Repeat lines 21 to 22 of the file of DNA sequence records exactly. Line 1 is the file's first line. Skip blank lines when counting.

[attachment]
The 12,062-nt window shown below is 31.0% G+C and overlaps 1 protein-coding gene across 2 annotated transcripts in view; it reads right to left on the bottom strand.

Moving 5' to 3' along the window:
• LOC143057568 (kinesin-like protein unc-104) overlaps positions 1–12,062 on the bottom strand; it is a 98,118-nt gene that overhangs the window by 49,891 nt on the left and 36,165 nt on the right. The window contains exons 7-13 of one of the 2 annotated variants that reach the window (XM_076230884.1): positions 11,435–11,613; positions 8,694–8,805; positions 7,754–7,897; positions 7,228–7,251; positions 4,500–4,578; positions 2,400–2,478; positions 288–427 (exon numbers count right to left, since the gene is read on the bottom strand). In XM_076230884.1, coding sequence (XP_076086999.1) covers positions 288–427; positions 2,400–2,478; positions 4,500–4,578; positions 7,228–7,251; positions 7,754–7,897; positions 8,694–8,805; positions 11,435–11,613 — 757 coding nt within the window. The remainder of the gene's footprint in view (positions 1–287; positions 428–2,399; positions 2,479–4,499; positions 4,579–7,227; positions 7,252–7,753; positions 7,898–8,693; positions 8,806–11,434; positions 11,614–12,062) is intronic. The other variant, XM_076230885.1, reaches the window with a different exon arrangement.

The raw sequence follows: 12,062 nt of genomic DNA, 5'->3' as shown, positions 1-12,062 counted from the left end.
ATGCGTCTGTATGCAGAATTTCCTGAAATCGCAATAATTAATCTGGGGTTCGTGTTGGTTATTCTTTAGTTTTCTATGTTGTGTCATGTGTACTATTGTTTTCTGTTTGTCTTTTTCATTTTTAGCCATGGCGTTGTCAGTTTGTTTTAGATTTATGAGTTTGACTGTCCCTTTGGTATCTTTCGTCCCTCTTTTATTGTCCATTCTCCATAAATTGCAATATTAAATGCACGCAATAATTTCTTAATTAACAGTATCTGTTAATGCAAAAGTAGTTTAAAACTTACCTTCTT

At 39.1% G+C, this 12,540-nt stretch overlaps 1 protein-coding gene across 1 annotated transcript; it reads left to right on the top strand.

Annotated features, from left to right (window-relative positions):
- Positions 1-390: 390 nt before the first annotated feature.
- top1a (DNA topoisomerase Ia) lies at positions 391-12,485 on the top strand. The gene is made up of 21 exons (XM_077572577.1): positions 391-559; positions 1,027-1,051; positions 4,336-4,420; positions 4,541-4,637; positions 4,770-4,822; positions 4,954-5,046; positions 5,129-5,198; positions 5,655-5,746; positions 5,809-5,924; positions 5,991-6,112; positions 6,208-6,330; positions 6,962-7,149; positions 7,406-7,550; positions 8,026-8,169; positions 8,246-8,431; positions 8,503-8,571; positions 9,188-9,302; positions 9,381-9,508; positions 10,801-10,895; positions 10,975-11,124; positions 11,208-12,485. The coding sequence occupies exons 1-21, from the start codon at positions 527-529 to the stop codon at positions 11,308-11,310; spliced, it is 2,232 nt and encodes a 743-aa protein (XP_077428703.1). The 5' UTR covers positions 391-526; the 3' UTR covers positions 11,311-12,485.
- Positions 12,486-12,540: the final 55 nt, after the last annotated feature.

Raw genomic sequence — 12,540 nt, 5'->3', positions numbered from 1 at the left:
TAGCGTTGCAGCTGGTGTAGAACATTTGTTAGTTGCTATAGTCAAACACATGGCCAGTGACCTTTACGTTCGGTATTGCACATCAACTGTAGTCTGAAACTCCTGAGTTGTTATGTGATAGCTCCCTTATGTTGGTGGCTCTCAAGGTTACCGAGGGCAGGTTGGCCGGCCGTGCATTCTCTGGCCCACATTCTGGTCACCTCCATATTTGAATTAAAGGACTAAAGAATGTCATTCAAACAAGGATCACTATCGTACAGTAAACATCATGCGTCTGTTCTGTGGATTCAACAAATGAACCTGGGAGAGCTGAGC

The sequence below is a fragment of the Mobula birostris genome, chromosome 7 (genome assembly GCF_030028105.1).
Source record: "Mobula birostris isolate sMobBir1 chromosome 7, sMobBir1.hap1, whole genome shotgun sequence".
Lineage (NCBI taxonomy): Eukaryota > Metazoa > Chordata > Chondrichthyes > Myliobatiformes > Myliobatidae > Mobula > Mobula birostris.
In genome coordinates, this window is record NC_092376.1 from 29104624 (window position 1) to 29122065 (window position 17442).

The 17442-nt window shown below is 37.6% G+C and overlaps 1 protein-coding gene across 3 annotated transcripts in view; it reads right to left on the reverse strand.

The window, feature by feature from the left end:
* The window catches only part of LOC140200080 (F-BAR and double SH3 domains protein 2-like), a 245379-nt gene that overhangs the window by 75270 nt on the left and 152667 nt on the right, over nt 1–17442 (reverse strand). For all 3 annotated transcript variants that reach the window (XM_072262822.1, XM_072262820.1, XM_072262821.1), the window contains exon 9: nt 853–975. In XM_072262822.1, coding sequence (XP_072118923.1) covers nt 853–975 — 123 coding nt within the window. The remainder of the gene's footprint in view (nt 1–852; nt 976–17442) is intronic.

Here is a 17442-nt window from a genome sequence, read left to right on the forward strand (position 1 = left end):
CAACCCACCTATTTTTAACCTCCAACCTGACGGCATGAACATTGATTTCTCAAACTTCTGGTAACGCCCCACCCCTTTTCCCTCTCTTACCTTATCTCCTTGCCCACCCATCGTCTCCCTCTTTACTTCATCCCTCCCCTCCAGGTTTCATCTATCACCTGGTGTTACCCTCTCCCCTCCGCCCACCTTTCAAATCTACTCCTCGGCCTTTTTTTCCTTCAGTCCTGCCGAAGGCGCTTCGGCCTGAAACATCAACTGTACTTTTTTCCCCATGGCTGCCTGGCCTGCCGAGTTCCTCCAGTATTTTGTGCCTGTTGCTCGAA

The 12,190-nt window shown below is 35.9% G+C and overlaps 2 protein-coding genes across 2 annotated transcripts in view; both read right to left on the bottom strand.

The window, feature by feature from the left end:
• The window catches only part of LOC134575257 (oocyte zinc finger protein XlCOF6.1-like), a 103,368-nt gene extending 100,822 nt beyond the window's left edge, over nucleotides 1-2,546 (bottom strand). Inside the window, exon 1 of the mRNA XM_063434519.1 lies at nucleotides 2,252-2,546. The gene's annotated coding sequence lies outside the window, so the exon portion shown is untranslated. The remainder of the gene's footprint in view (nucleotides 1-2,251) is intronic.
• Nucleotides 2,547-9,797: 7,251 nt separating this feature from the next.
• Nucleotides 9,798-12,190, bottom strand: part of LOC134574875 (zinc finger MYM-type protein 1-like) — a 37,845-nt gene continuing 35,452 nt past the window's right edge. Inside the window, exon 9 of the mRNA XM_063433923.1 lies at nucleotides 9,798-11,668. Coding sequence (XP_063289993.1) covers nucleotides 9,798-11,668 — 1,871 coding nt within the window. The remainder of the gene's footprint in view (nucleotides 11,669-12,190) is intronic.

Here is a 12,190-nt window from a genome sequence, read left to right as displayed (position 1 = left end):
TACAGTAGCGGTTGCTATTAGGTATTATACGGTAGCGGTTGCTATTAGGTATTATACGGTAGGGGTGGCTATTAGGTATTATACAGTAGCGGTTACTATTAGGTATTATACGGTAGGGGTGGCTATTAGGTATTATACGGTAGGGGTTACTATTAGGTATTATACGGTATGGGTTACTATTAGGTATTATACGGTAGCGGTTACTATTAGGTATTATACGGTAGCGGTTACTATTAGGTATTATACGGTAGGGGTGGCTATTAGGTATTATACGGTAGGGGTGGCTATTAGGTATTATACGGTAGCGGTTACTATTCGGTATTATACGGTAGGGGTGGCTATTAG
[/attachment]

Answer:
CAACCCACCTATTTTTAACCTCCAACCTGACGGCATGAACATTGATTTCTCAAACTTCTGGTAACGCCCCACCCCTTTTCCCTCTCTTACCTTATCTCCTTGCCCACCCATCGTCTCCCTCTTTACTTCATCCCTCCCCTCCAGGTTTCATCTATCACCTGGTGTTACCCTCTCCCCTCCGCCCACCTTTCAAATCTACTCCTCGGCCTTTTTTTCCTTCAGTCCTGCCGAAGGCGCTTCGGCCTGAAACATCAACTGTACTTTTTTCCCCATGGCTGCCTGGCCTGCCGAGTTCCTCCAGTATTTTGTGCCTGTTGCTCGAA

The 12,190-nt window shown below is 35.9% G+C and overlaps 2 protein-coding genes across 2 annotated transcripts in view; both read right to left on the bottom strand.